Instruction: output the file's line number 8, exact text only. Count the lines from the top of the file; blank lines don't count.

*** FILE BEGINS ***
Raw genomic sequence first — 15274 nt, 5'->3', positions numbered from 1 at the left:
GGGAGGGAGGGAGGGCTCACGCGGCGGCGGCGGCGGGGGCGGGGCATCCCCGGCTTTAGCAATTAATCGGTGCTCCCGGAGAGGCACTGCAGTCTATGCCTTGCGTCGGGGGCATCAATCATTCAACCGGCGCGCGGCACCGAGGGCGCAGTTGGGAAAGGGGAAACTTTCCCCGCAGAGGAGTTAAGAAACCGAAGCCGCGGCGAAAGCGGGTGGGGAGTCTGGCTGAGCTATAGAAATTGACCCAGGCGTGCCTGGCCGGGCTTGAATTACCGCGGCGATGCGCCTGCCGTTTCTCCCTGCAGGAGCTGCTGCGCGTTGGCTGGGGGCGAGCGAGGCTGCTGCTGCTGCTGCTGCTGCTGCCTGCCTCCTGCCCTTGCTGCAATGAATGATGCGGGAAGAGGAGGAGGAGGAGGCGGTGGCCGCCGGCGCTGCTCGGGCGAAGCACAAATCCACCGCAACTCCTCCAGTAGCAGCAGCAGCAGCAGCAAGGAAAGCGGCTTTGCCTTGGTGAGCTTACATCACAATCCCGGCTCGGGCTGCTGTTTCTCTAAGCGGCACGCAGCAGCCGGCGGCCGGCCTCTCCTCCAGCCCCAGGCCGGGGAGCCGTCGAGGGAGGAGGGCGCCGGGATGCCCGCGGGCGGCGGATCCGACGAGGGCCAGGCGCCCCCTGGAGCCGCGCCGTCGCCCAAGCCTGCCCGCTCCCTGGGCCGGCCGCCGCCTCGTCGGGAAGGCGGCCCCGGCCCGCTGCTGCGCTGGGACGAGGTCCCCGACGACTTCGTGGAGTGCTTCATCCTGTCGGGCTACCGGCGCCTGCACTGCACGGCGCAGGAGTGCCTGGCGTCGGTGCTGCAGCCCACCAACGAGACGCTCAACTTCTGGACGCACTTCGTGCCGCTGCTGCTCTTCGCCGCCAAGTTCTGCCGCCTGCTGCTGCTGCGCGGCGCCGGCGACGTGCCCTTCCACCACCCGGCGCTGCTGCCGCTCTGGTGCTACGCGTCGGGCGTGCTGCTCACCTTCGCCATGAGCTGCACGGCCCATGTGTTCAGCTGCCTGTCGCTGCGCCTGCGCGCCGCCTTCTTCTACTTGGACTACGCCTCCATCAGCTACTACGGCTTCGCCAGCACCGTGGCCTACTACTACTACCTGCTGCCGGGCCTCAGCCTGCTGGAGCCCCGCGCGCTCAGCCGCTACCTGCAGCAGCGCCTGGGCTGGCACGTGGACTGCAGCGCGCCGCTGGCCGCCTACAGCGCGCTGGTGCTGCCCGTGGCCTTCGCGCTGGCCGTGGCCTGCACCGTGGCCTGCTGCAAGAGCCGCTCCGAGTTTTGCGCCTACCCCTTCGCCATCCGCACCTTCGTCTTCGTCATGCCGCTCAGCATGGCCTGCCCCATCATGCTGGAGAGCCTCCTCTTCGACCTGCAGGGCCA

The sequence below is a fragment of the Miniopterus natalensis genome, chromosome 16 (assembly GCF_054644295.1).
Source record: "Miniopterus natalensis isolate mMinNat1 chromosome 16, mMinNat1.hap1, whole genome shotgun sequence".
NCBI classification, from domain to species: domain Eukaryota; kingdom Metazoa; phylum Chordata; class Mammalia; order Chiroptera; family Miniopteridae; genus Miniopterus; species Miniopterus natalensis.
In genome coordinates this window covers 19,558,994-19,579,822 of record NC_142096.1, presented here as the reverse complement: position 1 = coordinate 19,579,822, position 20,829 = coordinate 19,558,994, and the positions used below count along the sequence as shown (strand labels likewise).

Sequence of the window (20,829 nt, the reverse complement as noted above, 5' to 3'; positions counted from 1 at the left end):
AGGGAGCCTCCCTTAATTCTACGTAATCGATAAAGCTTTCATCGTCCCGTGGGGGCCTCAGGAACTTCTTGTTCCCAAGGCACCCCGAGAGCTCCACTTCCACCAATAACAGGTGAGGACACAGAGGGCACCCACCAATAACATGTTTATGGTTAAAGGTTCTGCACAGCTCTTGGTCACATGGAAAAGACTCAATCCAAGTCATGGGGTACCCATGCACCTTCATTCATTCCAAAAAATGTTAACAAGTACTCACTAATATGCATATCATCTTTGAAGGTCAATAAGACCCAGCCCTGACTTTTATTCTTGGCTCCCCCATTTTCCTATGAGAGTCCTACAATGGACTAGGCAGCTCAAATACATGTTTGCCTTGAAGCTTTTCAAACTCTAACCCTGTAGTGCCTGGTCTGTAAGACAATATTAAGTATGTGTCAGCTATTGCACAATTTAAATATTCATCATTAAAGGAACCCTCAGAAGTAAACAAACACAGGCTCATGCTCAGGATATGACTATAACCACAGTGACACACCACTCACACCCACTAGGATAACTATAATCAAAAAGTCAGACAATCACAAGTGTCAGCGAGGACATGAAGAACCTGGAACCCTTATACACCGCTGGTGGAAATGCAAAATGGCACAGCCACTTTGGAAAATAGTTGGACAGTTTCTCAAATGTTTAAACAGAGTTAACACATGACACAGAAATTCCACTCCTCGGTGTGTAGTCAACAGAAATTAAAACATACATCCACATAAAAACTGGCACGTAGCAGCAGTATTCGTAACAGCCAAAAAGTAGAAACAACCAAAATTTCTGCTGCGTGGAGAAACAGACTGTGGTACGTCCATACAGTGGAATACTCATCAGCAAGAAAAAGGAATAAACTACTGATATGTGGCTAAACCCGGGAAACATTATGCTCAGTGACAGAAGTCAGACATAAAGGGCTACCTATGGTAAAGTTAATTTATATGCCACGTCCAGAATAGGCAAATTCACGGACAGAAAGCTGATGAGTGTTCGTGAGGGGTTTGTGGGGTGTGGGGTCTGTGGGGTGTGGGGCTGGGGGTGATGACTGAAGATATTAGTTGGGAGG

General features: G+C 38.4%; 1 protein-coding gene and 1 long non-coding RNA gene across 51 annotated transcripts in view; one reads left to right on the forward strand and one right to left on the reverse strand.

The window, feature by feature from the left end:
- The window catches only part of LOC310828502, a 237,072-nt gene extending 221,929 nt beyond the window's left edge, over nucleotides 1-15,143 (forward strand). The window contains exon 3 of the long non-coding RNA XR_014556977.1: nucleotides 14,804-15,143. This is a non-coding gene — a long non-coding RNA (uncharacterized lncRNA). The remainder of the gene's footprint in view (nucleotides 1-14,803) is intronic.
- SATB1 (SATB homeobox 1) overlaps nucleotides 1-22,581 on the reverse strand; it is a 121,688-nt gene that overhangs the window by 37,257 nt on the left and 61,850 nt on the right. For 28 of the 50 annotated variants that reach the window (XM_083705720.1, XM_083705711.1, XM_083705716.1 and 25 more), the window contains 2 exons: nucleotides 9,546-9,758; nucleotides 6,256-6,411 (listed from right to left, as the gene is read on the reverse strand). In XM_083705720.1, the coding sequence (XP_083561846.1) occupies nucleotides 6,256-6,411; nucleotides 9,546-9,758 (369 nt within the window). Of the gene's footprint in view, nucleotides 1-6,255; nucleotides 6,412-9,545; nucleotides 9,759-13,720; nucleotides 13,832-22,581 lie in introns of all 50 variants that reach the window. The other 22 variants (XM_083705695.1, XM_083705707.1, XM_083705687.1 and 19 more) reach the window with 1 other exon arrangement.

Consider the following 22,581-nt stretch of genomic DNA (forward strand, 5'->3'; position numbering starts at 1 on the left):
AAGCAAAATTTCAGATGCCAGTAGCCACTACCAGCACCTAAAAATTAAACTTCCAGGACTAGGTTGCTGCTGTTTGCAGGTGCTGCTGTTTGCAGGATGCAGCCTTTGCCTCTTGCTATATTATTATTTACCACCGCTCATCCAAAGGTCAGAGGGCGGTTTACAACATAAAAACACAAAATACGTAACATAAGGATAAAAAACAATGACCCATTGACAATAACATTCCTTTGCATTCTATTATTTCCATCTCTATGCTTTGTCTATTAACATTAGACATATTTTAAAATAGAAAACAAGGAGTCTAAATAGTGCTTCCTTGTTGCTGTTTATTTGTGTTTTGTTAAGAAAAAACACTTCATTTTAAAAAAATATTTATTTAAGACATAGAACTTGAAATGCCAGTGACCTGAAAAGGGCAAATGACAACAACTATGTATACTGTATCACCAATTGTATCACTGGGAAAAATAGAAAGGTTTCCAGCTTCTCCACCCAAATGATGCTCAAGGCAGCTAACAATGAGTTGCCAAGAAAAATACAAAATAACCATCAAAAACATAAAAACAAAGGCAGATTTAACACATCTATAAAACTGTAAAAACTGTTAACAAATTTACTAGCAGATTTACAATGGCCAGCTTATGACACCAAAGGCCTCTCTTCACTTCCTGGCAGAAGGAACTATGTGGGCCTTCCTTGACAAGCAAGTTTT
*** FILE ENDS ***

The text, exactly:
AGGGAGCCTCCCTTAATTCTACGTAATCGATAAAGCTTTCATCGTCCCGTGGGGGCCTCAGGAACTTCTTGTTCCCAAGGCACCCCGAGAGCTCCACTTCCACCAATAACAGGTGAGGACACAGAGGGCACCCACCAATAACATGTTTATGGTTAAAGGTTCTGCACAGCTCTTGGTCACATGGAAAAGACTCAATCCAAGTCATGGGGTACCCATGCACCTTCATTCATTCCAAAAAATGTTAACAAGTACTCACTAATATGCATATCATCTTTGAAGGTCAATAAGACCCAGCCCTGACTTTTATTCTTGGCTCCCCCATTTTCCTATGAGAGTCCTACAATGGACTAGGCAGCTCAAATACATGTTTGCCTTGAAGCTTTTCAAACTCTAACCCTGTAGTGCCTGGTCTGTAAGACAATATTAAGTATGTGTCAGCTATTGCACAATTTAAATATTCATCATTAAAGGAACCCTCAGAAGTAAACAAACACAGGCTCATGCTCAGGATATGACTATAACCACAGTGACACACCACTCACACCCACTAGGATAACTATAATCAAAAAGTCAGACAATCACAAGTGTCAGCGAGGACATGAAGAACCTGGAACCCTTATACACCGCTGGTGGAAATGCAAAATGGCACAGCCACTTTGGAAAATAGTTGGACAGTTTCTCAAATGTTTAAACAGAGTTAACACATGACACAGAAATTCCACTCCTCGGTGTGTAGTCAACAGAAATTAAAACATACATCCACATAAAAACTGGCACGTAGCAGCAGTATTCGTAACAGCCAAAAAGTAGAAACAACCAAAATTTCTGCTGCGTGGAGAAACAGACTGTGGTACGTCCATACAGTGGAATACTCATCAGCAAGAAAAAGGAATAAACTACTGATATGTGGCTAAACCCGGGAAACATTATGCTCAGTGACAGAAGTCAGACATAAAGGGCTACCTATGGTAAAGTTAATTTATATGCCACGTCCAGAATAGGCAAATTCACGGACAGAAAGCTGATGAGTGTTCGTGAGGGGTTTGTGGGGTGTGGGGTCTGTGGGGTGTGGGGCTGGGGGTGATGACTGAAGATATTAGTTGGGAGG